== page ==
Dutch – Deustch? What’s In A Name When It Tastes This Good!

A favorite in my family is known by many names but the one we use most often is Dutch Baby, also known as German Apple Pancake.

As with most pancakes it's a basic combination of eggs, milk and flour. But when whipped up in its own special way it creates a little bit of Nirvana on your breakfast plate.

There's a variety of reasons people feel it is called the German Apple Pancake. The most common of these seems to be from the Pennsylvania Dutch. These were a group of German immigrants, and the ”Dutch” comes from a corruption of the German word “Deustch”. They were really Pennsylvania Deustch, or Pennsylvania Dutch.

About last week my wife and I found ourselves hungry and near one of the well-known Walker Brothers Pancake Houses. Of course we stopped in and enjoyed sharing a large and delicious apple pancake. The reminiscence of this meal has lingered in the back of my mind.

I'd like to share with you my recipe for this wonderful Sunday morning treat. Be careful though this can be such a large ingestion of sugar that an hour to two later your body can revolt by insisting that you take a nap.

German Apple Pancake
Serves 4

2 Tbl unsalted butter
2 apples, peeled cored and sliced a quarter inch thick
1/3 cup packed light brown sugar
1 tsp cinnamon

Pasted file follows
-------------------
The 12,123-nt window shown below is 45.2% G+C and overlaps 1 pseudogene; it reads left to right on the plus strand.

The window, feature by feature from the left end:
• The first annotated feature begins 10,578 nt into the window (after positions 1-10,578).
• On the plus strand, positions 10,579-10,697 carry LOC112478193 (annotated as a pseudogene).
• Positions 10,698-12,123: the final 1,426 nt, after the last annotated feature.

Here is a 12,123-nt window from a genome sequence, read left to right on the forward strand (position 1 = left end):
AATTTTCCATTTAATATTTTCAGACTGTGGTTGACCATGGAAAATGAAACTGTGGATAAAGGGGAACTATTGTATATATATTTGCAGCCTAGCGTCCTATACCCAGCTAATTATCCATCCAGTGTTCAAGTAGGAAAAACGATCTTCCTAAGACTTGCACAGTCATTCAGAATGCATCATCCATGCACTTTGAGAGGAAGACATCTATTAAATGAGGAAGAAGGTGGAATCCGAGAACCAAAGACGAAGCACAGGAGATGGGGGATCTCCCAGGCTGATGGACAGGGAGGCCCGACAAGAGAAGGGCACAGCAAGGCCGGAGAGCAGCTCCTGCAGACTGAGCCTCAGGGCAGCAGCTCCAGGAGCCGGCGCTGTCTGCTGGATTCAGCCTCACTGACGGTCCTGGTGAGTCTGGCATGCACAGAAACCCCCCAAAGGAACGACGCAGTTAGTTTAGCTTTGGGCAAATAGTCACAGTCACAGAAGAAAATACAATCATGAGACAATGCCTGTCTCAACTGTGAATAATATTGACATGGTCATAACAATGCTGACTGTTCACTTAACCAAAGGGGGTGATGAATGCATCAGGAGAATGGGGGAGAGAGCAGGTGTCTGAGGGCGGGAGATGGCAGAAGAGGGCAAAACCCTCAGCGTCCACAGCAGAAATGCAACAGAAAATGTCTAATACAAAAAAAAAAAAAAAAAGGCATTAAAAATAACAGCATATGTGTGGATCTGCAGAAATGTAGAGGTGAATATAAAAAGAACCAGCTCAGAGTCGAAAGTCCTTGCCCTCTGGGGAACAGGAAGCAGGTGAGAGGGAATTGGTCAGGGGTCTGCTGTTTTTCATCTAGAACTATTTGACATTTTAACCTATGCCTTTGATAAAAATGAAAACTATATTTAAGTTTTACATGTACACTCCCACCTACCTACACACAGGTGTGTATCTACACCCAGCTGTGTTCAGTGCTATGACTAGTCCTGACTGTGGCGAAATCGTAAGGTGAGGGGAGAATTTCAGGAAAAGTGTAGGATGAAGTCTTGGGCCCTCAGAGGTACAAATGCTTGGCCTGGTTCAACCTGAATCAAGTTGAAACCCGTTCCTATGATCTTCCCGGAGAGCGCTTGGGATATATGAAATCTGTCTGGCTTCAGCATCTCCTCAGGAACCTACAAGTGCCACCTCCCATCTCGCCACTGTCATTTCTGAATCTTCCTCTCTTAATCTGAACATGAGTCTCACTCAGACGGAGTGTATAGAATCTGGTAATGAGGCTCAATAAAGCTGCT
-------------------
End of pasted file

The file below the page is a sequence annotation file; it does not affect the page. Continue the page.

4 eggs
3/4 cup whole milk
1 tsp vanilla
3/4 cup all-purpose flour
1/2 tsp baking powder
2 tsp sugar
1/2 tsp salt
3 Tbl unsalted butter, melted

Preheat oven to 425°. Sift together flour, baking powder, salt and sugar set aside. In another bowl beat eggs, milk and vanilla until well incorporated. Slowly whisk in the flour a little at a time to avoid lumps and then whisk in the melted butter, set aside.
In a small bowl mix the 1/3 cup brown sugar with the 1 tsp cinnamon, set aside.

Heat a 10 inch, nonstick, fry pan on medium-high heat, melt the 2 tablespoons of unsalted butter. Add your sliced apples and toss to coat, turn off the heat and sprinkle the brown sugar/cinnamon mixture all around the apples, toss quickly to coat. Pour in the pancake mixture and place the whole pan in the oven.

This should bake for approximately 40 minutes until well set. The pancake batter will puff high and look dark brown. When you think it's done remove from the oven and invert onto a large serving plate. Be extremely careful as the hot melted sugar on the bottom of the pan can run out. Most often these pancakes will lose their puffiness as they sit on the plate.
Garnishing for this dish is up to your individual tastes. Lemon wedges, powdered sugar, pure maple syrup, fresh fruit are among your choices.

Copyright © 2014 Northwest Herald. All rights reserved.